London’s Olympics Games were a great success that boosted sport activities in schools. Correct? No. A recent survey by the Youth Sports Trust shows a drastic decline in the number of minutes spent on PE lessons in schools across the UK. If a lack of funding is to blame, a lack of interest certainly isn’t – as a burgeoning partnership between a sports charity and primary schools in London proves.
Reporter: Li Ying Sub editor: Sonal Gupta
PE hours on the decline….
Is London a more sports-loving city since the 2012 Games? With such an amazing legacy from the Olympics, you’d expect a positive answer. But figures released in January by the London-based Youth Sport Trust after a nationwide school sports survey show a different picture.
Despite the coalition’s promise to ‘inspire a generation’ and continue the Olympic legacy, sport lessons and PE in schools have slumped. In 2014 pupils aged five to seven spent just an hour and 42 minutes per week in PE lessons – nearly 25 minutes less than in 2010. With funding tight, charities are stepping in.
A burgeoning sports partnership
It’s a Friday morning at Foresters School in Waddon, West London. Pupils arrive for a special coaching session with Gordon Secker from the Panathlon Challenge.
They are a mixed group of boys and girls, ranging from ages four to nine. They are divided into Team Red and Team Blue, ready to compete in some novel sports they have never experienced before.
Gordon takes a shine to his little pupils the moment he sees them, they’re polite and well behaved. He senses their excitement. Some children are fidgeting on the bench, ready to jump up and throw themselves into action as soon as the order is given.
“A good sign,” Gordon says to himself. He has prepared four to five Paralympic events for the day’s session. And he starts with New Age Kurling.
It’s a simplified version of curling, the better-known Winter Olympic event. But it’s been adapted to be played on indoor gymnasium floors by able-bodied and disabled children alike.
Gordon explains the rules to the children in simple and easy-to-follow language. He then demonstrates all the necessary skills and movements to keep the game going. All in all, precision and hand-eye coordination are the most important thing in New Age Kurling and Gordon expects the children to do well.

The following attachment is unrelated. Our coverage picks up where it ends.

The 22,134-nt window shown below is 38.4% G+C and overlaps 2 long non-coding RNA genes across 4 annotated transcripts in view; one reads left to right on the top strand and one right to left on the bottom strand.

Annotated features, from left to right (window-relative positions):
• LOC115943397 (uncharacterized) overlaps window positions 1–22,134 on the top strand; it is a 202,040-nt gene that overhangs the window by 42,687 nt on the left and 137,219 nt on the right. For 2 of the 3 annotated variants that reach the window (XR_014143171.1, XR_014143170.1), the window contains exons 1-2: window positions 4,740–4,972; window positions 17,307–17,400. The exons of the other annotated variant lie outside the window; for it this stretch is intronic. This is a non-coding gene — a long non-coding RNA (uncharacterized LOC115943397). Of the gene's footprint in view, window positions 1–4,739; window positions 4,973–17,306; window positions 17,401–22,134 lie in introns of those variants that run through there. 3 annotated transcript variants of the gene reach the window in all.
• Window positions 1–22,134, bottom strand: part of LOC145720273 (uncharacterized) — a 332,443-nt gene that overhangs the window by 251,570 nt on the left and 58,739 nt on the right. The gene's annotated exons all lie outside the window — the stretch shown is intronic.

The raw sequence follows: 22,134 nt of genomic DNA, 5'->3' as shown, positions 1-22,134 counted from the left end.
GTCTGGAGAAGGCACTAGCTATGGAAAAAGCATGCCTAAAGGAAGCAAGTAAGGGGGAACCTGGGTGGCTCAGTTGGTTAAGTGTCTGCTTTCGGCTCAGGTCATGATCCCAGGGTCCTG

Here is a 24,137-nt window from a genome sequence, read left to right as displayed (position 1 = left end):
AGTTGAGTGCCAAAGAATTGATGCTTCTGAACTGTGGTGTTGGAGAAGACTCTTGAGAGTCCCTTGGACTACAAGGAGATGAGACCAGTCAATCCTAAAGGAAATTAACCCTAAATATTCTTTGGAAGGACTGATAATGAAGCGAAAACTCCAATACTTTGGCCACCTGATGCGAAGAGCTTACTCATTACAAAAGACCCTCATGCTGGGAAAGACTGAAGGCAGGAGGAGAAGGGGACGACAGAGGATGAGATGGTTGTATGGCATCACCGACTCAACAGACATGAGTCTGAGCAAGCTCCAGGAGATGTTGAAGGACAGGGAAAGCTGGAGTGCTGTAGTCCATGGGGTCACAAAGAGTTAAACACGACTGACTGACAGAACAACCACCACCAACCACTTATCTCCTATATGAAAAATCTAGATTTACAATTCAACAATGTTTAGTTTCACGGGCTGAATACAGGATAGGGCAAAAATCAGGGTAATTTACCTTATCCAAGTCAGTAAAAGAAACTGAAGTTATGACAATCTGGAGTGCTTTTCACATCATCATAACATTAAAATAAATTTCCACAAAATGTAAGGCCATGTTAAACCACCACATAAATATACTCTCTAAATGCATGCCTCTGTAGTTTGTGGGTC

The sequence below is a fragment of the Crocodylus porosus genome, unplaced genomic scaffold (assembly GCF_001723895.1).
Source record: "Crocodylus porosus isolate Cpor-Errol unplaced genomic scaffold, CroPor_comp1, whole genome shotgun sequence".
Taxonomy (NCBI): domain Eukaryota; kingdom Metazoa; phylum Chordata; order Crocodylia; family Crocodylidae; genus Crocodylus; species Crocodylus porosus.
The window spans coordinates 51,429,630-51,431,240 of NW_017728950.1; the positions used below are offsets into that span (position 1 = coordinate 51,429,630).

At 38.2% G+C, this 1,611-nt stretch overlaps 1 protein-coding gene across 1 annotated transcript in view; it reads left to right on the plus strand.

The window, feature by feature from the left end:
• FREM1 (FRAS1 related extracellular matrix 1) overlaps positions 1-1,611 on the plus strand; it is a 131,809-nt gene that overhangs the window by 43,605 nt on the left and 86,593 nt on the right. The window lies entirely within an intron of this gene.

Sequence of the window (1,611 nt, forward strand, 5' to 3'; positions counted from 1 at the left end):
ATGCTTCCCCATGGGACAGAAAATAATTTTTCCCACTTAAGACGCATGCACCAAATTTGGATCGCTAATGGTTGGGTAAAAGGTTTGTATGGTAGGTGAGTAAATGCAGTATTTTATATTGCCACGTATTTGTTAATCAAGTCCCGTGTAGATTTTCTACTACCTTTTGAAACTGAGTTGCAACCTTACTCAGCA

They don’t let him down. They took in every instruction he gave and no foul play occurred.
The division between the Red and the Blue quickly blurred. Whoever hit the big basketball hoop, which was positioned at the far end of the sports hall, aroused clapping and exclamation of equal strength from both sides.
Gordon was very impressed. “The children today were so capable and motivated. They responded to my instructions really well and they longed to excel in the games. And because of their excellent performance, I decided to move up the session to a more challenging level.” He said.
Vae Billin has been a PE teacher at Foresters School for 15 years. She’s very glad to see the positive changes among her students since the Panathlon sessions were introduced two years ago.
“They boost their confidence and raise their self-esteem. A lot of our pupils used to have very low self-esteem. But now, they are more willing to come out of their shell to engage in competitions and make new friends.” Vae reflected.
Each child got a medal at the end of the session. All of them were proud and anxious to pose for a group photo with the medal dangling around their necks.
Learning and engaging
What’s been happening in Waddon’s Foresters School is a vivid example of a new partnership scheme combining the expertise of sports charities and the facilities of local primary schools in London. Gary Palmer from London Sport describes the scheme as “satellite coaching”.
“With satellite coaching sessions in place, school children will have access to professional guidance for more events that they may become interested in. It might be a bit intimidating for the children to step into a gym full of strangers. But with the sessions available on campuses in a more familiar surrounding, the children feel much more relaxed and are more liable to learn and engage.” Gary noted.
Gary also pointed out that the lack of sports space and professional guidance was perhaps the biggest challenge for PE lessons in London. And satellite coaches might be a good solution to help lift them out of such a dilemma.
When asked for comments about the survey, Gary Palmer said the decline in sports time doesn’t mean children are less interested in sports. In his opinion, it just reflects the urgent need for more London schools partnership schemes like the satellite coaching sessions.
View detailed interviews with Gordon Secker, Vae Billin and Gary Palmer here: